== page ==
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The Future of the International Monetary System

The Future of the International Monetary System

Edited by Marc Uzan

Is the international financial architecture debate over? Not according to leading experts gathered together in this impressive volume who try to identify the key trends that will fashion the international financial system in the years ahead. As history has shown, the evolution of the international monetary system is a slow process. However, the authors argue that we may be entering a new era in which a combination of factors will have lasting consequences on the functioning of the international monetary system and the future role of the IMF.

Chapter 8: Is democracy incompatible with international economic stability?

David Leblang

Subjects: economics and finance, international economics, money and banking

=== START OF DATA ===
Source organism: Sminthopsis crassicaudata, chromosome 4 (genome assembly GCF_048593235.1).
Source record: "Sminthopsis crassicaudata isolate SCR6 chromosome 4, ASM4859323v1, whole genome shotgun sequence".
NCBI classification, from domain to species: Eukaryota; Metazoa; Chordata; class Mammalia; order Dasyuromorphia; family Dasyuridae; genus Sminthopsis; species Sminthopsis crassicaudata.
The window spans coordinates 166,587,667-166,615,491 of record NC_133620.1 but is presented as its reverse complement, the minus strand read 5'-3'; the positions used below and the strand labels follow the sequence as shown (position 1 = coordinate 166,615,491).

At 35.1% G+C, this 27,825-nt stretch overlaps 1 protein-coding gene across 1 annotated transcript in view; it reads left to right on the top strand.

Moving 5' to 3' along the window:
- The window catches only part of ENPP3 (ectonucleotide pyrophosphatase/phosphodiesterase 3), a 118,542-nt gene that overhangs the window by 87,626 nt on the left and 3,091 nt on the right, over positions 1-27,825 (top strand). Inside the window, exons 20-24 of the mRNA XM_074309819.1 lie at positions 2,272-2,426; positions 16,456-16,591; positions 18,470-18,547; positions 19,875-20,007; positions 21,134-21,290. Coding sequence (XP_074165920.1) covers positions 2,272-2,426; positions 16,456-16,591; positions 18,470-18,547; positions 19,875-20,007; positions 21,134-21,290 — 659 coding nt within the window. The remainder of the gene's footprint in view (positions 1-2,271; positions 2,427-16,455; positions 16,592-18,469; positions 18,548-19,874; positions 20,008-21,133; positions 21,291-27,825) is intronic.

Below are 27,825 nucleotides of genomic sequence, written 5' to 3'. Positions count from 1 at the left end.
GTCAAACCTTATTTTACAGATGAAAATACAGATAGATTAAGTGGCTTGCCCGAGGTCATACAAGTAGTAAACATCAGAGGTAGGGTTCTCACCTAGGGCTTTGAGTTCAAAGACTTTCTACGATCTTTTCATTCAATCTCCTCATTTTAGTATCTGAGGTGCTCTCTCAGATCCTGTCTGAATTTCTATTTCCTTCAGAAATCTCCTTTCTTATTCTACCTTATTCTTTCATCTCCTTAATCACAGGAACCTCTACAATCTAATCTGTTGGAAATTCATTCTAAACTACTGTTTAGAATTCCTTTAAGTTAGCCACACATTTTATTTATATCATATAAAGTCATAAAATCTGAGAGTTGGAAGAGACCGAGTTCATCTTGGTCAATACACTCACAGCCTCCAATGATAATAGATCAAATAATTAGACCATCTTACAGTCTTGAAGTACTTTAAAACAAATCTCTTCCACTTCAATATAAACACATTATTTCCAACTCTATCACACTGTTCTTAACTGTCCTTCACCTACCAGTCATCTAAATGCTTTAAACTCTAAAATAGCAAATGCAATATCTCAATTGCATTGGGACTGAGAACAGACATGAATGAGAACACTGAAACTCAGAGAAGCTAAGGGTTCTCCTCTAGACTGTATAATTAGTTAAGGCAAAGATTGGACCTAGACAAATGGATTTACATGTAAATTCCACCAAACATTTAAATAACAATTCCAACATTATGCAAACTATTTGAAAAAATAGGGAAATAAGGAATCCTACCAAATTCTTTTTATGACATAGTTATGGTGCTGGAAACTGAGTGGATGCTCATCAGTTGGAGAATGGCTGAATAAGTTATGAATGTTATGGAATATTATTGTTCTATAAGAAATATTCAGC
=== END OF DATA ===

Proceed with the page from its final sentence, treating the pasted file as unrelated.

David Leblang* INTRODUCTION One of the enduring triumphs of the Bretton Woods system is the recognition by its founders that policymakers in industrial democracies are answerable to both domestic and international constituencies. The founders purposely built a flexible system to allow democracies to work, to provide elected politicians room to balance domestic monetary autonomy and exchange rate stability. Consequently, and at least for a time, the Bretton Woods system allowed both democracy and international economic stability to flourish. With the 60th anniversary of the agreement approaching in 2004 we observe democracy spreading to an ever-larger number of countries; yet we also see a growing number of international financial crises. As discussions about the future international financial architecture intensify it is timely to re-examine the relationship between domestic policy autonomy and international economic stability. One of the key differences in the international economic environment when the Bretton Woods era is compared to the present day concerns the degree of capital mobility. During Bretton Woods, capital markets were relatively segmented and policymakers could meet constituent demands without being overly concerned about the consequences of policy on exchange rate stability. With the growing integration of capital markets, policymakers do not have as much flexibility; expansionary monetary policy used for redistribution, for example, often places downward pressure on the exchange rate. This does not mean, however, that democratic politics are incompatible with international economic stability. The relative transparency and predictability of the policy process in democracies may provide markets with confidence in...

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